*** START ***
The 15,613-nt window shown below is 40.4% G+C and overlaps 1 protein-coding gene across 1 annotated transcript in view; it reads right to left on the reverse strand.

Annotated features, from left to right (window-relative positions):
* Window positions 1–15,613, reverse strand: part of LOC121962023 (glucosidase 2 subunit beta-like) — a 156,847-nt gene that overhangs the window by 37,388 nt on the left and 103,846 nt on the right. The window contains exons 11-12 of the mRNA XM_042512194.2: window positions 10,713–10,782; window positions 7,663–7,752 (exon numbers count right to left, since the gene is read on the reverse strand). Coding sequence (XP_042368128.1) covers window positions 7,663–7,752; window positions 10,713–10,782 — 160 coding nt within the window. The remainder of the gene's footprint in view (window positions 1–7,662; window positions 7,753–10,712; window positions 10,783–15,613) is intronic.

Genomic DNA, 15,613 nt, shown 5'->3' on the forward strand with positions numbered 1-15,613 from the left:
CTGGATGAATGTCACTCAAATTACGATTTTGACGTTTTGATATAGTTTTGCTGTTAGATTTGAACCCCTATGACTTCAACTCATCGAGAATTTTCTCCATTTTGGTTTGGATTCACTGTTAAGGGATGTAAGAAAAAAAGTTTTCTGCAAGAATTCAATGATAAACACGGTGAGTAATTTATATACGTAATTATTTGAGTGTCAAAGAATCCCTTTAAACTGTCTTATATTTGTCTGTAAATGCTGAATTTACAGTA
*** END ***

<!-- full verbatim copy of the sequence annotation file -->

The 15,613-nt window shown below is 40.4% G+C and overlaps 1 protein-coding gene across 1 annotated transcript in view; it reads right to left on the reverse strand.

Annotated features, from left to right (window-relative positions):
* Window positions 1–15,613, reverse strand: part of LOC121962023 (glucosidase 2 subunit beta-like) — a 156,847-nt gene that overhangs the window by 37,388 nt on the left and 103,846 nt on the right. The window contains exons 11-12 of the mRNA XM_042512194.2: window positions 10,713–10,782; window positions 7,663–7,752 (exon numbers count right to left, since the gene is read on the reverse strand). Coding sequence (XP_042368128.1) covers window positions 7,663–7,752; window positions 10,713–10,782 — 160 coding nt within the window. The remainder of the gene's footprint in view (window positions 1–7,662; window positions 7,753–10,712; window positions 10,783–15,613) is intronic.

Genomic DNA, 15,613 nt, shown 5'->3' on the forward strand with positions numbered 1-15,613 from the left:
CTGGATGAATGTCACTCAAATTACGATTTTGACGTTTTGATATAGTTTTGCTGTTAGATTTGAACCCCTATGACTTCAACTCATCGAGAATTTTCTCCATTTTGGTTTGGATTCACTGTTAAGGGATGTAAGAAAAAAAGTTTTCTGCAAGAATTCAATGATAAACACGGTGAGTAATTTATATACGTAATTATTTGAGTGTCAAAGAATCCCTTTAAACTGTCTTATATTTGTCTGTAAATGCTGAATTTACAGTA